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Is There Anything Else I Can Do For You?

a short story(1)This months Payhip short story is now available. Now, to be fair, this is a re-release, as this story was previously only available in my collected work “Nice Girls Don’t Burn Ants”, but now you can buy just this story! Anyway, a description:

Nathan Fielding has the house to himself. He’s supposed to be getting his things out in time for the divorce, but that’s taken a backseat ever since he woke up and found his daughters pet Finch dead that morning. And if things were’t weird enough already, now there’s a human sized papier mache bird talking to him, and it seems to know a lot about his life.

There will be a NEW original story next month, I’ve just been swamped with projects and couldn’t manage to knock out a new short story this time. But here you can read this one, now available all on its own! Enjoy!

Buy My Book!  Support Me Via Patreon!

I’m Maggie. If you like this thing I made, you might like some other things I make, like my depressing webcomic “In Space, No One Can Hear You Cry”, my podcast network “The Feel Bad Network” or my writing over at Medium. You can also find some published work for sale over at my Payhip or support my work at my Patreon! Anything helps & is appreciated, thanks!

 

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Celia Drowns In The Basement

technologiesShe’d shut and locked the door at the top of the stairs, but thinking now, it was a good thing this basement had been basically set up as a bomb shelter in the 50s, because locking the goddamned door wouldn’t do much good alone. Celia then started to walk downstairs, and put a chair in the center of the room and walked around it a few times, taking in the basement, in all its glory.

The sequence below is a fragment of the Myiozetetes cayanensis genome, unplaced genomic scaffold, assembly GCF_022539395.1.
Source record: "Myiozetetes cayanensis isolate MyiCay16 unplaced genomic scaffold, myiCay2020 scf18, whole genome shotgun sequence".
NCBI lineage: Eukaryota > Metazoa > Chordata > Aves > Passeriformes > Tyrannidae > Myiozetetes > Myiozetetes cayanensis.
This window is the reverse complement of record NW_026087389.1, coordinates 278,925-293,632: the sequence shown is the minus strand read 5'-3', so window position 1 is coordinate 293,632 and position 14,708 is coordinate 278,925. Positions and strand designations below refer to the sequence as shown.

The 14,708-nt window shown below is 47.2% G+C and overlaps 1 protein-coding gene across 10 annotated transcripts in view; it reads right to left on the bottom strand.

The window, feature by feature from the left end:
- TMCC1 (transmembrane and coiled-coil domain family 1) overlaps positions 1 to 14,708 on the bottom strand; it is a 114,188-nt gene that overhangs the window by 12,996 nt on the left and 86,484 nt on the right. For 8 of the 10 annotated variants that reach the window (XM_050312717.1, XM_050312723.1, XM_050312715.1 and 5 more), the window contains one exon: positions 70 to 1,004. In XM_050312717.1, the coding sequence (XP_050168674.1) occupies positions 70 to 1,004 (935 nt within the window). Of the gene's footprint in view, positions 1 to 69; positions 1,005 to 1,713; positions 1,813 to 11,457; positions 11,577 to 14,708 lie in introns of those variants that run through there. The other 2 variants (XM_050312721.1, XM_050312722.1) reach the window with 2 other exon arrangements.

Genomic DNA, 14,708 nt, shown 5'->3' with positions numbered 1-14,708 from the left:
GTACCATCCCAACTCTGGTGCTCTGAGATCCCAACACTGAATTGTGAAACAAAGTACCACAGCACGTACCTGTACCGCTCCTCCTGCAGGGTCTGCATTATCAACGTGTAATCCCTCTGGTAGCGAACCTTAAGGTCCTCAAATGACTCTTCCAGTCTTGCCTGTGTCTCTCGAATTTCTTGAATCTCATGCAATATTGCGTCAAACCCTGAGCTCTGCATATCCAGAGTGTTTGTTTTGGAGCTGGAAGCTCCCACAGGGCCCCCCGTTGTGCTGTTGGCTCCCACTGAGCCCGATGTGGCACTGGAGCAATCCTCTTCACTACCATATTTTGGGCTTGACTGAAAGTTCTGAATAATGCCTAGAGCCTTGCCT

God, the things that had happened in this basement, a perfect example of the age old sentiment “if walls could talk”, because damn, the stories they would tell. Memories flooded her mind instantly, which made her smile at the irony of the euphemism. There was the time she and her older sister had hidden down here from their father after her older sister had hit the bumper of his car with her bike, and they were afraid he’d be mad, but in the end, he was just happy they were okay and told them to come to him and never be afraid. Her mind turned to the time she and Ashley Mossica got together and played a bunch of low fi cassette tapes in the basement at max volume because they had the house to themselves…god that weekend. The taste of her strawberry lipstick, how she had to hide the stains left behind by the kisses on her neck with a scarf, which thankfully worked considering it was snowing outside, and nobody questioned her clothing choices. The way that, the night of high school graduation, while her sister went to dinner with their parents, she and Ashley decided to stay in the basement and lay on the couch together, discussing plans for the future. None of which ever came true.

Now though…what had once been an escapist dream was now just an old, ratty basement in a home that could no longer sustain it. She’d since dropped out of college and been unable to afford her medications, and since her parents had discovered that she’d been seeing a woman from her support group. So much for parents loving you no matter what. Her parents hadn’t kept the basement up to snuff, and it had fallen into a state of disrepair, but now….now it’d be more than just that. She’d see to that. Sure, the rest of the house would remain fine, but this room would always and forever be Celia Armak’s. She sighed, grabbed an axe and started cutting into the old rusted pipes in the basement walls, which started to flood the room. Celia then sat down in the chair, strapped her legs to the chair legs with rope and cuffed her hands with an old pair of handcuffs after she’d put a blindfold on. She smiled, listening to the water as it began to fill the room and soak her shoes and socks, and climbing ever higher every second.